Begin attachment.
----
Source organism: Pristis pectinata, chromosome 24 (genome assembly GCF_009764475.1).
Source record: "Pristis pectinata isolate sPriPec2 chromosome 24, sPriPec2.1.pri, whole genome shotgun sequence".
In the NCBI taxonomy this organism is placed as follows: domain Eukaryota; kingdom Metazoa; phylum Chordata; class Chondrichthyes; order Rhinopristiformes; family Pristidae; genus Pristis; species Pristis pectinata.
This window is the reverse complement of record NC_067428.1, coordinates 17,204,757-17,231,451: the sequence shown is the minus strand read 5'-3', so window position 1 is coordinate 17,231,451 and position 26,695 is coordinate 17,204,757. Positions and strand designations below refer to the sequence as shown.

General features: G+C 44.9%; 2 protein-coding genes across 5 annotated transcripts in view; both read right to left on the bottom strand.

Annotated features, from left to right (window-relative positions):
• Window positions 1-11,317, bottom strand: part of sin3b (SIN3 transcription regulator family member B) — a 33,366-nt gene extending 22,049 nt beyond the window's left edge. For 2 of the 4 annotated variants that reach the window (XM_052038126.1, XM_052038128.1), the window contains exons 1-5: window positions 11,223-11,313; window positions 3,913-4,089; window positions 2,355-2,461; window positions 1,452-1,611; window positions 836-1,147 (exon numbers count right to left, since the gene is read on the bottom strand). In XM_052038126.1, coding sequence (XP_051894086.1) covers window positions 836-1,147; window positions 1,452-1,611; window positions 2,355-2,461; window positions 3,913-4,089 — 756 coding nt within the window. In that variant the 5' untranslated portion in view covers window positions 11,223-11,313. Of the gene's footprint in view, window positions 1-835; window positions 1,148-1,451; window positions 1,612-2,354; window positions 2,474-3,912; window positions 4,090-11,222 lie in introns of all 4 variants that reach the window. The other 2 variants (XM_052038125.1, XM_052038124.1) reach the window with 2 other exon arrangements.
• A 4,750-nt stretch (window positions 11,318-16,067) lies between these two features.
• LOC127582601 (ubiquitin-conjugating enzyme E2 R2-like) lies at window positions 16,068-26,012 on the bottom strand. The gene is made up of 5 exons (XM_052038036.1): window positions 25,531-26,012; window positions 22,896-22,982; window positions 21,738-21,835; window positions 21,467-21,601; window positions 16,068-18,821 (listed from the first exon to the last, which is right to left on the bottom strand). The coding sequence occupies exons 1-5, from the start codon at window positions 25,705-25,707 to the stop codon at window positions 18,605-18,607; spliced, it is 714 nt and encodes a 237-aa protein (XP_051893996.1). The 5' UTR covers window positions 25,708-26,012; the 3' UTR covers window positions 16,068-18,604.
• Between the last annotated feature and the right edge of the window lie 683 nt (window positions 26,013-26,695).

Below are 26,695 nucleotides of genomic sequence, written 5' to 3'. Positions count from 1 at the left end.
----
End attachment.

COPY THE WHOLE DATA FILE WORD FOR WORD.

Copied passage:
Source organism: Pristis pectinata, chromosome 24 (genome assembly GCF_009764475.1).
Source record: "Pristis pectinata isolate sPriPec2 chromosome 24, sPriPec2.1.pri, whole genome shotgun sequence".
In the NCBI taxonomy this organism is placed as follows: domain Eukaryota; kingdom Metazoa; phylum Chordata; class Chondrichthyes; order Rhinopristiformes; family Pristidae; genus Pristis; species Pristis pectinata.
This window is the reverse complement of record NC_067428.1, coordinates 17,204,757-17,231,451: the sequence shown is the minus strand read 5'-3', so window position 1 is coordinate 17,231,451 and position 26,695 is coordinate 17,204,757. Positions and strand designations below refer to the sequence as shown.

General features: G+C 44.9%; 2 protein-coding genes across 5 annotated transcripts in view; both read right to left on the bottom strand.

Annotated features, from left to right (window-relative positions):
• Window positions 1-11,317, bottom strand: part of sin3b (SIN3 transcription regulator family member B) — a 33,366-nt gene extending 22,049 nt beyond the window's left edge. For 2 of the 4 annotated variants that reach the window (XM_052038126.1, XM_052038128.1), the window contains exons 1-5: window positions 11,223-11,313; window positions 3,913-4,089; window positions 2,355-2,461; window positions 1,452-1,611; window positions 836-1,147 (exon numbers count right to left, since the gene is read on the bottom strand). In XM_052038126.1, coding sequence (XP_051894086.1) covers window positions 836-1,147; window positions 1,452-1,611; window positions 2,355-2,461; window positions 3,913-4,089 — 756 coding nt within the window. In that variant the 5' untranslated portion in view covers window positions 11,223-11,313. Of the gene's footprint in view, window positions 1-835; window positions 1,148-1,451; window positions 1,612-2,354; window positions 2,474-3,912; window positions 4,090-11,222 lie in introns of all 4 variants that reach the window. The other 2 variants (XM_052038125.1, XM_052038124.1) reach the window with 2 other exon arrangements.
• A 4,750-nt stretch (window positions 11,318-16,067) lies between these two features.
• LOC127582601 (ubiquitin-conjugating enzyme E2 R2-like) lies at window positions 16,068-26,012 on the bottom strand. The gene is made up of 5 exons (XM_052038036.1): window positions 25,531-26,012; window positions 22,896-22,982; window positions 21,738-21,835; window positions 21,467-21,601; window positions 16,068-18,821 (listed from the first exon to the last, which is right to left on the bottom strand). The coding sequence occupies exons 1-5, from the start codon at window positions 25,705-25,707 to the stop codon at window positions 18,605-18,607; spliced, it is 714 nt and encodes a 237-aa protein (XP_051893996.1). The 5' UTR covers window positions 25,708-26,012; the 3' UTR covers window positions 16,068-18,604.
• Between the last annotated feature and the right edge of the window lie 683 nt (window positions 26,013-26,695).

Below are 26,695 nucleotides of genomic sequence, written 5' to 3'. Positions count from 1 at the left end.